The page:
Hepatitis b and acute liver failure
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Hepatitis B and Acute Liver Failure. Jack Kuritzky, PGY-2 UNC Internal Medicine Morning Report 3/12/10. HEP B - NATURAL HISTORY. Mode of Infection Perinatal most common worldwide In US, most commonly transmitted by sexual contact or IVDU Incubation period 1-4 months Symptoms Anorexia

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Hepatitis B and Acute Liver Failure

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Hepatitis b and acute liver failure

Hepatitis B andAcute Liver Failure

Jack Kuritzky, PGY-2

UNC Internal Medicine

Morning Report 3/12/10


Hep b natural history

HEP B - NATURAL HISTORY

  • Mode of Infection

    • Perinatal most common worldwide

    • In US, most commonly transmitted by sexual contact or IVDU

  • Incubation period 1-4 months

  • Symptoms

    • Anorexia

    • Constitutional symptoms

    • Jaundice

    • Nausea

    • RUQ disomfort


Hep b acute phase

HEP B – ACUTE PHASE

  • Subclinical or anicteric hepatitis (70%)

  • Icteric hepatitis (30%)

  • Fulminant Hepatitis (0.1% - 0.5%)

    • Acute Liver Failure: Rapid development of severe acute liver failure with impaired synthetic function and encephalopathy in a patient who previously had a normal liver or well compensated liver disease

      • Development of encephalopathy within 8 weeks of symptoms in a pt w/o liver disease

      • Development of encephalopathy within 2 weeks of jaundice


Acute liver failure

ACUTE LIVER FAILURE

Goldberg, E and Chopra, S. Acute liver failure: Definition; etiology; and prognostic indicators.

UpToDate, Sept. 2009.


Causes of acute liver failure

CAUSES OF ACUTE LIVER FAILURE

  • Data from 17 US sites, 308 consecutive patients with acute liver failure (Ostapowicz G, et al. Results of a prospective study of acute liver failure at 17 tertiary care centers in the United States. Ann Intern Med 2002 Dec 17;137(12):947-54.)

    • Acetaminophen overdose (39 percent)

    • Indeterminate (17 percent)

    • Drug reactions (13 percent)

    • Viral hepatitis A or B (12 percent)

    • survival at 3 weeks was 67%.

    • 29% had liver transplantation and 43% survived without transplantation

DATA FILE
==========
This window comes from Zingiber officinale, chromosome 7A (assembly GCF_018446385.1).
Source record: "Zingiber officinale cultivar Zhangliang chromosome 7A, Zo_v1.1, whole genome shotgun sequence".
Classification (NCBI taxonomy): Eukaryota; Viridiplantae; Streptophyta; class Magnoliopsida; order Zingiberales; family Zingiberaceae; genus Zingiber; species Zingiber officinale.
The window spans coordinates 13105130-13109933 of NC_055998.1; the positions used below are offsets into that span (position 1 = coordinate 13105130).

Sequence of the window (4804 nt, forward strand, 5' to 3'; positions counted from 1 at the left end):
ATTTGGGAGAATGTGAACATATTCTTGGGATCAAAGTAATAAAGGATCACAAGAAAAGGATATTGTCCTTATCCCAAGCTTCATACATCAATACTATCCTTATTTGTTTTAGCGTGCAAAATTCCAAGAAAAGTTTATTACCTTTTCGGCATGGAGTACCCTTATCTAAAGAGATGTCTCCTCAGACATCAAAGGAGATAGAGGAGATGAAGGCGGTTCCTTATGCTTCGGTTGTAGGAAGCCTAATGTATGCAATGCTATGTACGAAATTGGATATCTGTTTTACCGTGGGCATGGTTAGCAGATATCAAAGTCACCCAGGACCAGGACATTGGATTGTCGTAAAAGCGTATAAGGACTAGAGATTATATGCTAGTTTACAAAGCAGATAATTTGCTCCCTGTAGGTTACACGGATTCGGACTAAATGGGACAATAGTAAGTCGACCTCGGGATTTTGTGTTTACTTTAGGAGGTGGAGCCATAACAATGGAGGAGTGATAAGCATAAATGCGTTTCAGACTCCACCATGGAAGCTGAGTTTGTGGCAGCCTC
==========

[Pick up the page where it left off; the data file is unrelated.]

Hep b resolution of infection

HEP B – RESOLUTION OF INFECTION

  • Previous infection without further virologic, biochemical, or histologic evidence of disease

    • Symptoms typically improve in 1-3 months

    • >95% of cases resolve in adults

    • >90% progress in neonatal hepatitis and 20-50% progress in patients 1-5 yrs old


Hep b chronic phase less than 5 of infected adults

HEP B – CHRONIC PHASELess than 5% of infected adults

  • Asymptomatic carrier state

    • HBsAg+ but no chronic, active inflammatory damage

  • Chronic hepatitis

    • Chronic "necroinflammatory infection", subdivided with HBeAg positive and HBeAg negative

      • HBeAg is a marker of viral replication and infectivity

    • 12-20% progress cirrhosis

  • Cirrhosis

    • 6-15% of compensated cirrhosis progress to HCC

  • Hepatocellular carcinoma


Hep b treatment

HEP B - TREATMENT

  • SUPPORTIVE

  • Antiviral options: lamivudine, adefovir, entecavir, telivudine, and tenofivir 

  • Who to treat--Acute HepB:

    • Trial of 71 patients with lamivudine for acute HepB (Kumar, et al. A randomized controlled trial of lamivudine to treat acute hepatitis B. Hepatology. 2007 Jan;45(1):97-101.)

      • No difference in clinical or biochemical outcomes

      • No difference in patients with severe disease, though numbers limited

    • Fulminant HepB, immunocompromised, prolonged course (>4 weeks), pre-existing liver disease, coinfection with HepC/D

  • Who to treat--Chronic HepB

    • Compensated cirrhosis w/HBV DNA >2,000 IU/mL

    • Decompensated cirrhosis w/detectable viral load


Hep b vaccine

HEP B - VACCINE

  • Series of 3 injections at time 0, 1 month, and 6 months

  • Indicated for health-care workers, dialysis patients, patients w/chronic liver disease, patients with high-risk sexual practices, and IV drug users

  • Good response is determined by an anti-HepB surface Ag titer of  >10 mIU/mL

  • Available US vaccines are 95% effective in healthy adults

    • Post vaccination testing only recommended for health-care workers, dialysis patients, and other selected patient populations

    • Non-responders should complete a second 3-dose regimen (successful in 50-70% of patients)


Sources

SOURCES

  • Goldberg, E and Chopra, S. Acute liver failure: Definition; etiology; and prognostic indicators. UpToDate, Sept 2009.

  • Kumar, et al. A randomized controlled trial of lamivudine to treat acute hepatitis B. Hepatology. 2007 Jan;45(1):97-101

  • Lok, A. Clinical manifestations and natural history of hepatitis B virus infection. UpToDate, Sept 2009.

  • Ostapowicz G, et al. Results of a prospective study of acute liver failure at 17 tertiary care centers in the United States. Ann Intern Med 2002 Dec 17;137(12):947-54.


Questions

QUESTIONS?


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